Jackman family collection  1848-1900
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Collection Scope and Content Note

This collection contains 20 letters, 1 copied document, and 1 essay fragment related to members of the extended Jackman family, who lived in Massachusetts, Vermont, Illinois, Minnesota, and Washington during the late 19th century. The material, which includes many letters by women, concerns topics such as religion, family life and news, the Civil War, family history, and education. Most correspondents wrote only 1 or 2 letters.

The first item is a letter David McDonald wrote about Indiana University School of Law in 1848, addressed to an unidentified recipient. A notarized document dated April 4, 1851, provides genealogical information about the family of Elijah and Eunice Hall, and most remaining items are letters written to and received by their daughter Mary Ann and her descendants. The letters concern a variety of topics related to daily life throughout the latter half of the 19th century, including educational experiences (Ada's letter of February 14, 1858, from Moline, Illinois, for example) and the problems associated with earning a living in Illinois and Indiana (Mary A. Jackman's letter of July 10, 1859, for example). Some correspondents discussed religion, such as their spiritual beliefs and skepticism about Universalist teachings (January 5, 1862). During the war, one person wrote about an acquaintance who had briefly served in the Union Army, and Mary A. Merriman shared her opinion that the Civil War was a chastisement of the nation for "pride and naughtiness of heart" (June 5, 1863).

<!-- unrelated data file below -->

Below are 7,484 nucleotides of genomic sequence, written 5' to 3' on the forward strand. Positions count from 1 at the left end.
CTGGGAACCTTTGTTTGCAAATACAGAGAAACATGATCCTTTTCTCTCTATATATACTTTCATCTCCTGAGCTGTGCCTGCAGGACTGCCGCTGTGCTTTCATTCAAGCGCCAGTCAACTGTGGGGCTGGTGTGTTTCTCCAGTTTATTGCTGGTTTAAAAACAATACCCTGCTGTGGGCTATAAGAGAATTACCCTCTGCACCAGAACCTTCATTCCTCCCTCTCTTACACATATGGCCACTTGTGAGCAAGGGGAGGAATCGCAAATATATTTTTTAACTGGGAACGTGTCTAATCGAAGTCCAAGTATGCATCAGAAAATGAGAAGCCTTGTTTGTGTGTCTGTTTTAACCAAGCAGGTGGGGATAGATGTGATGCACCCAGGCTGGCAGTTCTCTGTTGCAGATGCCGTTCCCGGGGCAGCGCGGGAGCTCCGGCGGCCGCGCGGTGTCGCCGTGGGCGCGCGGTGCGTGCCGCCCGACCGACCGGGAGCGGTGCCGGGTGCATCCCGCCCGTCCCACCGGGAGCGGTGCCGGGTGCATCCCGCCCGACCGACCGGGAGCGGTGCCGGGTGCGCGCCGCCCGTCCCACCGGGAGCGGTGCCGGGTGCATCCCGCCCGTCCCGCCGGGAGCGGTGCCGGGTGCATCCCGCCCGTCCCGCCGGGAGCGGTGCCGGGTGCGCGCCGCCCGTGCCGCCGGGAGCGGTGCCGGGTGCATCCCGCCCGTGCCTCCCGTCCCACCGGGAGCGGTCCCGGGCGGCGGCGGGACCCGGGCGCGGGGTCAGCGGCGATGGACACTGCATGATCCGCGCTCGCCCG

Later letters include mentions of Elijah Hall's War of 1812 service and its detrimental effects on him, and William Grupe's Civil War service. One letter concerns an unidentified woman's life in San Francisco, California, in 1878, and 6 late items reflect the Grupe family's life in Dayton, Washington. Among the latter are a letter about social life at the Washington State Normal School in 1900, and an undated essay fragment entitled "When a Western Girl Comes East" (4 pages) about regional differences and misconceptions between the residents of the Pacific Coast and the state of New York.

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